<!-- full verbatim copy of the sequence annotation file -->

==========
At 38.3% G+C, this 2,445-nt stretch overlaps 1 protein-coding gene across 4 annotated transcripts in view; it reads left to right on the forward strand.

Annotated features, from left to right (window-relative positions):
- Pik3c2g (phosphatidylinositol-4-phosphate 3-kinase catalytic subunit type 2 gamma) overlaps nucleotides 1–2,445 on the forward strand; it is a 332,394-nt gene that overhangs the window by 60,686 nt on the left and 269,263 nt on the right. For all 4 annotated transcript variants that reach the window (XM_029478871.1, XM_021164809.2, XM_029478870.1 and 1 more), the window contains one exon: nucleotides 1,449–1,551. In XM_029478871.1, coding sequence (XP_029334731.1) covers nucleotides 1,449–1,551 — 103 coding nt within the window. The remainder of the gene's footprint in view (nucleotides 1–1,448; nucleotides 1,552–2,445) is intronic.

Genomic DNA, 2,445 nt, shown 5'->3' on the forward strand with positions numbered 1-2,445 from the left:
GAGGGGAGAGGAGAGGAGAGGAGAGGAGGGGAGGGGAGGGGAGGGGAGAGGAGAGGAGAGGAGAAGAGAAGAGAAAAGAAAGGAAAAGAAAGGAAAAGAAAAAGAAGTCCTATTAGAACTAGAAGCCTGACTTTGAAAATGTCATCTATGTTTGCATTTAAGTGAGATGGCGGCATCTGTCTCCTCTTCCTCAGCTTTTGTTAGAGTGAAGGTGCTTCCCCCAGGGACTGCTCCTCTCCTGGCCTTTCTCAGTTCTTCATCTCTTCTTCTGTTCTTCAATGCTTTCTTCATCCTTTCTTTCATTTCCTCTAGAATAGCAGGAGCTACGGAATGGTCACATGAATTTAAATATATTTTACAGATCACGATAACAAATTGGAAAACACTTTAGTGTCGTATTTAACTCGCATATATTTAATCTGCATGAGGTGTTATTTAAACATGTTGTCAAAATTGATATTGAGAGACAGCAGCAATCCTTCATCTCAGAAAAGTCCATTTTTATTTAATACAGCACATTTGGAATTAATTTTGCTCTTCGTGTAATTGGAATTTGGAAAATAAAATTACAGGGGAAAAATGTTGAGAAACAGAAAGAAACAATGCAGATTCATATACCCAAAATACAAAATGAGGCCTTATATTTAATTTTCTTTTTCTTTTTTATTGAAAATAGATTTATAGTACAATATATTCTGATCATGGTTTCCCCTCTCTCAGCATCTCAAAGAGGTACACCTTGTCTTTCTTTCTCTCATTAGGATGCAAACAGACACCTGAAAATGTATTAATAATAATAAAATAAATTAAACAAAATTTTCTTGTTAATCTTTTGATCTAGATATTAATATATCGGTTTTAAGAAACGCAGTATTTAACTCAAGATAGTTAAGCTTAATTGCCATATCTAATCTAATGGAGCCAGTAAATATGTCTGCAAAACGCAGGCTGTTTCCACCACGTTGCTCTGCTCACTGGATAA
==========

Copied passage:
At 38.3% G+C, this 2,445-nt stretch overlaps 1 protein-coding gene across 4 annotated transcripts in view; it reads left to right on the forward strand.

Annotated features, from left to right (window-relative positions):
- Pik3c2g (phosphatidylinositol-4-phosphate 3-kinase catalytic subunit type 2 gamma) overlaps nucleotides 1–2,445 on the forward strand; it is a 332,394-nt gene that overhangs the window by 60,686 nt on the left and 269,263 nt on the right. For all 4 annotated transcript variants that reach the window (XM_029478871.1, XM_021164809.2, XM_029478870.1 and 1 more), the window contains one exon: nucleotides 1,449–1,551. In XM_029478871.1, coding sequence (XP_029334731.1) covers nucleotides 1,449–1,551 — 103 coding nt within the window. The remainder of the gene's footprint in view (nucleotides 1–1,448; nucleotides 1,552–2,445) is intronic.

Genomic DNA, 2,445 nt, shown 5'->3' on the forward strand with positions numbered 1-2,445 from the left:
GAGGGGAGAGGAGAGGAGAGGAGAGGAGGGGAGGGGAGGGGAGGGGAGAGGAGAGGAGAGGAGAAGAGAAGAGAAAAGAAAGGAAAAGAAAGGAAAAGAAAAAGAAGTCCTATTAGAACTAGAAGCCTGACTTTGAAAATGTCATCTATGTTTGCATTTAAGTGAGATGGCGGCATCTGTCTCCTCTTCCTCAGCTTTTGTTAGAGTGAAGGTGCTTCCCCCAGGGACTGCTCCTCTCCTGGCCTTTCTCAGTTCTTCATCTCTTCTTCTGTTCTTCAATGCTTTCTTCATCCTTTCTTTCATTTCCTCTAGAATAGCAGGAGCTACGGAATGGTCACATGAATTTAAATATATTTTACAGATCACGATAACAAATTGGAAAACACTTTAGTGTCGTATTTAACTCGCATATATTTAATCTGCATGAGGTGTTATTTAAACATGTTGTCAAAATTGATATTGAGAGACAGCAGCAATCCTTCATCTCAGAAAAGTCCATTTTTATTTAATACAGCACATTTGGAATTAATTTTGCTCTTCGTGTAATTGGAATTTGGAAAATAAAATTACAGGGGAAAAATGTTGAGAAACAGAAAGAAACAATGCAGATTCATATACCCAAAATACAAAATGAGGCCTTATATTTAATTTTCTTTTTCTTTTTTATTGAAAATAGATTTATAGTACAATATATTCTGATCATGGTTTCCCCTCTCTCAGCATCTCAAAGAGGTACACCTTGTCTTTCTTTCTCTCATTAGGATGCAAACAGACACCTGAAAATGTATTAATAATAATAAAATAAATTAAACAAAATTTTCTTGTTAATCTTTTGATCTAGATATTAATATATCGGTTTTAAGAAACGCAGTATTTAACTCAAGATAGTTAAGCTTAATTGCCATATCTAATCTAATGGAGCCAGTAAATATGTCTGCAAAACGCAGGCTGTTTCCACCACGTTGCTCTGCTCACTGGATAA